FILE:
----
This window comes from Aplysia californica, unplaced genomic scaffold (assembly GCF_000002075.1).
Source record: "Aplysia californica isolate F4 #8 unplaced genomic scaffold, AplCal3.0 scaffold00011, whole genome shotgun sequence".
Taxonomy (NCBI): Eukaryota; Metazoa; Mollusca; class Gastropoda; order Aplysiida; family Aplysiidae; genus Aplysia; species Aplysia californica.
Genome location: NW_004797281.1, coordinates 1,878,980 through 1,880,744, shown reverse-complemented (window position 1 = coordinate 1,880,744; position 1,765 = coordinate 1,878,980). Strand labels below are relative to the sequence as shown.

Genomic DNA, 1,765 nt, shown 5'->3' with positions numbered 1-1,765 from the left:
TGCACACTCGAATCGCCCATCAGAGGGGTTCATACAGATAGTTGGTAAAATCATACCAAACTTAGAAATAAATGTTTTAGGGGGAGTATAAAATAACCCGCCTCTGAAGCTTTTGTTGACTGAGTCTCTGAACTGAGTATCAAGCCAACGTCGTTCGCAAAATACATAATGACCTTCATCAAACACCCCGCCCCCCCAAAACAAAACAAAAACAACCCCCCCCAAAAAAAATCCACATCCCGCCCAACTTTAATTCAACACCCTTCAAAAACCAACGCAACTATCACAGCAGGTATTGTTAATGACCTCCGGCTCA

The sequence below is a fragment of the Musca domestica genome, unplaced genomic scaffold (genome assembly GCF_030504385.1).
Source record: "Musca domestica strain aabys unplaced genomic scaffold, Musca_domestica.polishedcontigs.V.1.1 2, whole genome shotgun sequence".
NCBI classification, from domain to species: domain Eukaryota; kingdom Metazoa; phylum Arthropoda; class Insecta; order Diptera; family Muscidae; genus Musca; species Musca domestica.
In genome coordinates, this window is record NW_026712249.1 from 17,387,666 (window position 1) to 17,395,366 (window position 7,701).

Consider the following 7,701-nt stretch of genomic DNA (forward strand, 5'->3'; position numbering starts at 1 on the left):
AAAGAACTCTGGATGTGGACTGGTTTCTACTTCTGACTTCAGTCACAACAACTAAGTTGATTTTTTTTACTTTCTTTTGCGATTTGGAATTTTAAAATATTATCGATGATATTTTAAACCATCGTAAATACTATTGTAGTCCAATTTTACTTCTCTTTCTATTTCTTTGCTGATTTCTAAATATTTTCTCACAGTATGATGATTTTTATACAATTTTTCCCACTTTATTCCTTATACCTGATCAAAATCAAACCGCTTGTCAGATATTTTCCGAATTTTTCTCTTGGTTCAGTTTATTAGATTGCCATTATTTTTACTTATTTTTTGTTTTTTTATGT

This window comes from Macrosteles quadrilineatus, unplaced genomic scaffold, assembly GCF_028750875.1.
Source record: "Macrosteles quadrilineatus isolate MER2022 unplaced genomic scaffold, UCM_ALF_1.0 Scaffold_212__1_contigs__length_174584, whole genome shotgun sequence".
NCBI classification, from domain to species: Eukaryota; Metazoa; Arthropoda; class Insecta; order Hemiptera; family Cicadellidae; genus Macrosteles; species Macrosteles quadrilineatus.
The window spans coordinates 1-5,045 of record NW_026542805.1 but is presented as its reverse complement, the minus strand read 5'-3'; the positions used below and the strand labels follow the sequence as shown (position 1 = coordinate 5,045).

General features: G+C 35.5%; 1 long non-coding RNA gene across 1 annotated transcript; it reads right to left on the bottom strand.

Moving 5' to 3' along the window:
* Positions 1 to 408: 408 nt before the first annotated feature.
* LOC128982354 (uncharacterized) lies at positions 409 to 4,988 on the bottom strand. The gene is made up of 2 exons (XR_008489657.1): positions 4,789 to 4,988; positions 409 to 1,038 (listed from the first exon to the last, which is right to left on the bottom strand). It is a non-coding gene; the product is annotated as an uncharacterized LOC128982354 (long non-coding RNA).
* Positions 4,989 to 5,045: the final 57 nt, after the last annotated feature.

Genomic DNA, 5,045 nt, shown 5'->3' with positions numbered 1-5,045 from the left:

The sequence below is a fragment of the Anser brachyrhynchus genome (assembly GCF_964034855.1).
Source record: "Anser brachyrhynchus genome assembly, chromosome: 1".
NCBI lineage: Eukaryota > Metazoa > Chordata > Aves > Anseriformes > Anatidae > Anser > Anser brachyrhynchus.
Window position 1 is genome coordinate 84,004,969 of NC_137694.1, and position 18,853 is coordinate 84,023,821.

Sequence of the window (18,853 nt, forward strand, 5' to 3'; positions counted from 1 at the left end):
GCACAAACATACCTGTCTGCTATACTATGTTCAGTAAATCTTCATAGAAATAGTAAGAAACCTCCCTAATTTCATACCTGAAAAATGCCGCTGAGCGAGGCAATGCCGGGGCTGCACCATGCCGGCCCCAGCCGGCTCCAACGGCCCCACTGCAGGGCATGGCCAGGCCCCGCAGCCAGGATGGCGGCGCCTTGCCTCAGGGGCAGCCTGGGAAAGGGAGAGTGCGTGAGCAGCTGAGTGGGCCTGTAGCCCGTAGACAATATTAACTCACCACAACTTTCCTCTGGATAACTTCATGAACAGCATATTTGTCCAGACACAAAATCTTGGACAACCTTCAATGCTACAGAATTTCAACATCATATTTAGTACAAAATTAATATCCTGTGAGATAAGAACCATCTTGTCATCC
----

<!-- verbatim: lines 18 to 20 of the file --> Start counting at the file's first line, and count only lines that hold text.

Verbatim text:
Moving 5' to 3' along the window:
* Positions 1 to 408: 408 nt before the first annotated feature.
* LOC128982354 (uncharacterized) lies at positions 409 to 4,988 on the bottom strand. The gene is made up of 2 exons (XR_008489657.1): positions 4,789 to 4,988; positions 409 to 1,038 (listed from the first exon to the last, which is right to left on the bottom strand). It is a non-coding gene; the product is annotated as an uncharacterized LOC128982354 (long non-coding RNA).